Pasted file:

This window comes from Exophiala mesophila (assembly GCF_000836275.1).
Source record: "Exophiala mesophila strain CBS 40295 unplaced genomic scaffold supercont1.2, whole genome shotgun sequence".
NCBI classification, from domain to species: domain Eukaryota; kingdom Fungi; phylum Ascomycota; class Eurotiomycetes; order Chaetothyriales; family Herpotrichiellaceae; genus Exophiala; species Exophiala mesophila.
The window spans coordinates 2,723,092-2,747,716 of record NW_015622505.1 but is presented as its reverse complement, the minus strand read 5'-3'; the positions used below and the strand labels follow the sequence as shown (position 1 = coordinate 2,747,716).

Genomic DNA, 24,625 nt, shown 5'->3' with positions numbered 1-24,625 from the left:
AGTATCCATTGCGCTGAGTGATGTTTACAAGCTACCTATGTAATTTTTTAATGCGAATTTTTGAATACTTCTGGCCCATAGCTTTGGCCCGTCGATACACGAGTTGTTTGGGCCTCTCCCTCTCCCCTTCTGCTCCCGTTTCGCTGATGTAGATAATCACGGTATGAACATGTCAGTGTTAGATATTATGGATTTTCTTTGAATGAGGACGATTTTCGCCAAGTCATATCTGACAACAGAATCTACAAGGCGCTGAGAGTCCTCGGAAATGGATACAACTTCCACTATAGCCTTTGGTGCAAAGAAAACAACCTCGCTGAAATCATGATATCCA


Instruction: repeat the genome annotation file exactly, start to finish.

This window comes from Exophiala mesophila (assembly GCF_000836275.1).
Source record: "Exophiala mesophila strain CBS 40295 unplaced genomic scaffold supercont1.2, whole genome shotgun sequence".
NCBI classification, from domain to species: domain Eukaryota; kingdom Fungi; phylum Ascomycota; class Eurotiomycetes; order Chaetothyriales; family Herpotrichiellaceae; genus Exophiala; species Exophiala mesophila.
The window spans coordinates 2,723,092-2,747,716 of record NW_015622505.1 but is presented as its reverse complement, the minus strand read 5'-3'; the positions used below and the strand labels follow the sequence as shown (position 1 = coordinate 2,747,716).

Genomic DNA, 24,625 nt, shown 5'->3' with positions numbered 1-24,625 from the left:
AGTATCCATTGCGCTGAGTGATGTTTACAAGCTACCTATGTAATTTTTTAATGCGAATTTTTGAATACTTCTGGCCCATAGCTTTGGCCCGTCGATACACGAGTTGTTTGGGCCTCTCCCTCTCCCCTTCTGCTCCCGTTTCGCTGATGTAGATAATCACGGTATGAACATGTCAGTGTTAGATATTATGGATTTTCTTTGAATGAGGACGATTTTCGCCAAGTCATATCTGACAACAGAATCTACAAGGCGCTGAGAGTCCTCGGAAATGGATACAACTTCCACTATAGCCTTTGGTGCAAAGAAAACAACCTCGCTGAAATCATGATATCCA